We have been busy here and haven’t been able to blog, but a lot has happened regarding the new actual innocence commission taking shape here in Florida. The Commission will be headed up by new Chief Justice Charles T. Canady:
Included in the 2011 fiscal year budget is $200,000 to start an Innocence Commission to examine wrongful convictions in the state of Florida.
“I want to accomplish just as much as possible (on wrongful convictions) … because it is an important issue that needs to be addressed as quickly as possible,” Canady said.
It appears that there will be an executive order shortly to create the Commission and lay out its structure. The Court is already hiring an Executive Director and an assistant, and the Florida Bar Foundation is providing roughly $100,000 of additional funding for the Commission’s work.
The idea of giving a comprehensive look to why wrongful convictions happen and developing consensus reforms for preventing wrongful convictions in the future is something that transcends partisan politics. Indeed, there seems to be near universal support from the public, media, legislature, court, defense community, and innocence community for this effort. Yet given all this, the prosecutorial community just doesn’t think it is worth the time or energy:
Earlier this year, the Florida Legislature funded the commission for one year, providing $200,000. . . . A smarter investment by lawmakers, Wolfinger said, would be to plow more money into DNA labs run by the Florida Department of Law Enforcement. “The advent of DNA has been fantastic to prove guilt or prove innocence,” he said.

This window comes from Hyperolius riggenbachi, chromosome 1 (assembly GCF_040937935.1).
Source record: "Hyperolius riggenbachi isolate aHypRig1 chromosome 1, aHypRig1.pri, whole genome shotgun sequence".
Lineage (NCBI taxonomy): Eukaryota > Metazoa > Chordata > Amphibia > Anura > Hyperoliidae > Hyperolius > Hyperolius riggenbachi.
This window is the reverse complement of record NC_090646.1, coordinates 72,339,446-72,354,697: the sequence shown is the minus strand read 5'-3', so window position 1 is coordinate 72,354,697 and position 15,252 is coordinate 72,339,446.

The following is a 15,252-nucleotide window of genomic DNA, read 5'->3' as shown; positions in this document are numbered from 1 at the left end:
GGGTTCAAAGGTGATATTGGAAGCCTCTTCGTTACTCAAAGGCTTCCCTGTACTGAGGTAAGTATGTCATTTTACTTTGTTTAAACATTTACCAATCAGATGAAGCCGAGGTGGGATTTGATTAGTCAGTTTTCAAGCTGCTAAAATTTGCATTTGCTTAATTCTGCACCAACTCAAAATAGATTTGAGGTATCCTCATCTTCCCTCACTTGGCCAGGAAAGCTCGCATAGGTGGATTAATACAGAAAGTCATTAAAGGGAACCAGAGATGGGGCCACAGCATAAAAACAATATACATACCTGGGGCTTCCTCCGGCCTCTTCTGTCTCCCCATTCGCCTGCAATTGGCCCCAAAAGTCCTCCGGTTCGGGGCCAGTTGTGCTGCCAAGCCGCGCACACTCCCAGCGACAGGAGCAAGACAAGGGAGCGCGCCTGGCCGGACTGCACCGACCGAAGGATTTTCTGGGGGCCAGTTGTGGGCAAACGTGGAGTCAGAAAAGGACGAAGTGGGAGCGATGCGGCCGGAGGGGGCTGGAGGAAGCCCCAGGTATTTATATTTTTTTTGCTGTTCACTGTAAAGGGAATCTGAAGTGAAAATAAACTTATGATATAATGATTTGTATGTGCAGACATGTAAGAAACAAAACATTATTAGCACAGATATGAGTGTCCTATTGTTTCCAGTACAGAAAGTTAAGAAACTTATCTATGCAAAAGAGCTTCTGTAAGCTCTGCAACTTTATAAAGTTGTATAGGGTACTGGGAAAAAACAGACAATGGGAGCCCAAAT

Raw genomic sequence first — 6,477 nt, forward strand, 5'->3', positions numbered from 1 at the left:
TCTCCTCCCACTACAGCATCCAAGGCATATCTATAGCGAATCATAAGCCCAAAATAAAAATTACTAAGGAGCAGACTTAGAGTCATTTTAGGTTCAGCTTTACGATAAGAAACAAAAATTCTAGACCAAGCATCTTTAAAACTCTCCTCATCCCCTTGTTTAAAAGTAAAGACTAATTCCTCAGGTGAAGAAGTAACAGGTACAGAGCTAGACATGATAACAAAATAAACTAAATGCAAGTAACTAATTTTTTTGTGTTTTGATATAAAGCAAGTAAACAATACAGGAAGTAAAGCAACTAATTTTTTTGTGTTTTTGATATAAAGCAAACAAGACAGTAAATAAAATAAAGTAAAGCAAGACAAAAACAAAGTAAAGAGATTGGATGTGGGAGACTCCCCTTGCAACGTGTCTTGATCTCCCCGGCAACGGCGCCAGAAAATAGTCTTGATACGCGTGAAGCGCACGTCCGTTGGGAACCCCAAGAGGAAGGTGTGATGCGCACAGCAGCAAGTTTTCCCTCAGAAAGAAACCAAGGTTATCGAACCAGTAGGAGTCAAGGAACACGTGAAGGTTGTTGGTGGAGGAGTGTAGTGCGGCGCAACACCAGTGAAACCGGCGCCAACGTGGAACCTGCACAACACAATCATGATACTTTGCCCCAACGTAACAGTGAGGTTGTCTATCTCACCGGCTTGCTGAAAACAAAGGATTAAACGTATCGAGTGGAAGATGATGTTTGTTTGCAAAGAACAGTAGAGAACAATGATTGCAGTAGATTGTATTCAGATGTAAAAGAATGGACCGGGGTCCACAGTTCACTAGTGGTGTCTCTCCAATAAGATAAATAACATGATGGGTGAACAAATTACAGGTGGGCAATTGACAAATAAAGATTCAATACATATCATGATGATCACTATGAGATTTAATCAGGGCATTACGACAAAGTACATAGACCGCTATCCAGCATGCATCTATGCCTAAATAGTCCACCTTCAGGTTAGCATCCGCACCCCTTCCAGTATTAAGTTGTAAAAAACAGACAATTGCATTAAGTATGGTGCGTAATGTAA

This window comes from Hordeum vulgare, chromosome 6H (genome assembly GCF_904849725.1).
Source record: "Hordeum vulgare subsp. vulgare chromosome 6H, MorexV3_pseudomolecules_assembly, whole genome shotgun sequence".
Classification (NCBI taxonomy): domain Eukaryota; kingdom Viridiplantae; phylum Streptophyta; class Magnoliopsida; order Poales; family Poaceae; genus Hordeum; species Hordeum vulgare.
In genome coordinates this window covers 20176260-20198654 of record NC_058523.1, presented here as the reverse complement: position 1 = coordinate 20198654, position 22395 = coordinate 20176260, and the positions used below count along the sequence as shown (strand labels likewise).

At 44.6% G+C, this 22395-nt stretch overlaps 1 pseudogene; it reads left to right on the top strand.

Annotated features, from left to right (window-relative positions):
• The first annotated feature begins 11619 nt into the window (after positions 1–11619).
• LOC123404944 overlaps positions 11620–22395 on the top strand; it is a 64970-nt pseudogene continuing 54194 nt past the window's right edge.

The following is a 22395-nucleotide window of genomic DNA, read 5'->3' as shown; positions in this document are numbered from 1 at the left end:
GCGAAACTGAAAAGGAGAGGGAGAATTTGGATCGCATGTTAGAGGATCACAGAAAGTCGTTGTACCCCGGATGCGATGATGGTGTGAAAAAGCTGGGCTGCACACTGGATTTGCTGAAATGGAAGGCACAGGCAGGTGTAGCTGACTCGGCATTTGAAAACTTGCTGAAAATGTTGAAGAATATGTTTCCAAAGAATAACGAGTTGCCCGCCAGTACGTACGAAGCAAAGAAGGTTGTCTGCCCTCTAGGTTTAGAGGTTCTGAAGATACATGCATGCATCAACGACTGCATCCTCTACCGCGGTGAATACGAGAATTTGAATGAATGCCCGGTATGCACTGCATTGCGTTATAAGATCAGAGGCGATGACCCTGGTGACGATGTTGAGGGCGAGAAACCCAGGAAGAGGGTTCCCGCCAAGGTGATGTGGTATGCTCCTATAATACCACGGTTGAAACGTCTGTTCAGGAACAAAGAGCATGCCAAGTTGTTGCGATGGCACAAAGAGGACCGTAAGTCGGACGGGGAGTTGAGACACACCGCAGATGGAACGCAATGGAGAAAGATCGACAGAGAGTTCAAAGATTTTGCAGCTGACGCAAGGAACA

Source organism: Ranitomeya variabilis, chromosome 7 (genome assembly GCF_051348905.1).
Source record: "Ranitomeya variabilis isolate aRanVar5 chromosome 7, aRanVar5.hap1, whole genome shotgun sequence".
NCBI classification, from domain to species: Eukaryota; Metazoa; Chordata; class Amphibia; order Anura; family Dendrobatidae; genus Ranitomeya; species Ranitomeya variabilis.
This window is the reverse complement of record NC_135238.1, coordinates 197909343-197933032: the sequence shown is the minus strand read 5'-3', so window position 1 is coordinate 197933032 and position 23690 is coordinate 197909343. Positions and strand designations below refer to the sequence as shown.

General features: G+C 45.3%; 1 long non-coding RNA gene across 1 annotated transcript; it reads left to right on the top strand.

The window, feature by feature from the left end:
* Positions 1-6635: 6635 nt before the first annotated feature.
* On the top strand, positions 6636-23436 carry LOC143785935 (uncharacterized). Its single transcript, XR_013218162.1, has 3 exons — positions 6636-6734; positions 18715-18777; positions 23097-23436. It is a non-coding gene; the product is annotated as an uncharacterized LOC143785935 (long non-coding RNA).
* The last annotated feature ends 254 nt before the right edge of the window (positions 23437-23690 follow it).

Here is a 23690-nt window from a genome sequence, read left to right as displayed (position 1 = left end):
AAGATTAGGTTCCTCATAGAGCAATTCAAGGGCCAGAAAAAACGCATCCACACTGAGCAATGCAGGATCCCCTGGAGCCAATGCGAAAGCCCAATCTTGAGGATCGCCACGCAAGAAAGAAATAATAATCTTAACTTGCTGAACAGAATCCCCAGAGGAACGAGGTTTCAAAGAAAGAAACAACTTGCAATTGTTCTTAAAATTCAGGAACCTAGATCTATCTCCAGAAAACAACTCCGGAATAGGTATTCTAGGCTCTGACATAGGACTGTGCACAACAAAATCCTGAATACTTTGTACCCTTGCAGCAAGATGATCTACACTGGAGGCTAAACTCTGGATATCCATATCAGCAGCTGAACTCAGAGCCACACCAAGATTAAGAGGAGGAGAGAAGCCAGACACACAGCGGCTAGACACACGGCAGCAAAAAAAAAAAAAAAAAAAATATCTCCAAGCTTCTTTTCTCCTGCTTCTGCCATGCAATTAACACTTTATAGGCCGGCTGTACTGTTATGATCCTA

William Cervone is less supportive of the commission. He is state attorney for the Eighth Judicial Circuit, which includes Alachua County, and serves as president of the Florida Prosecuting Attorneys Association. No prosecutor wants to lock up innocent people, he said, but he added, “I don’t know what another commission at public expense will do.”
People who have been wrongly convicted, he said, already have a remedy – appeals courts.
Cervone continued in the Ocala Star Banner:
“We do not live in a perfect world. The entire court system is designed to find truth through judges, juries and multiple levels of appeals,” he said. “Beyond question, the system generally works. There will be, by human nature, errors and we do our very best to correct them, to ferret them out.”
Those views aside, Cervone said the application of state funds for an Innocence Commission is questionable given recent lean budget years. By his estimate, the same dollar amount could be used to fund four additional entry-level assistant state prosecutors or public defenders in resources-strapped offices around the state.
It is so obvious to see the logical fallacy in Wolfinger’s and Cervone’s remarks, but it is worth rebutting here. First there is the money argument, which I guess is supposed to appeal to people right now because of the down economy. It must be said that this Commission is budget neutral. The legislature took $200,000 from one place in the judiciary budget and earmarked it for the Commission. I fail to see how taking that money from the judiciary and giving it to FDLE will help prevent wrongful convictions. Such a move wouldn’t perpetuate a change in how law enforcement agencies prepare and administer lineups to make them less suggestive. It wouldn’t make every law enforcement organizations video record the entirety of custodial interrogations to identify and weed out false confessions. It wouldn’t address the continuing problem of nefarious jailhouse informants, and it wouldn’t even be enough money to have FDLE really look at whether their different forensic methods and conclusions are actually as reliable as advertised.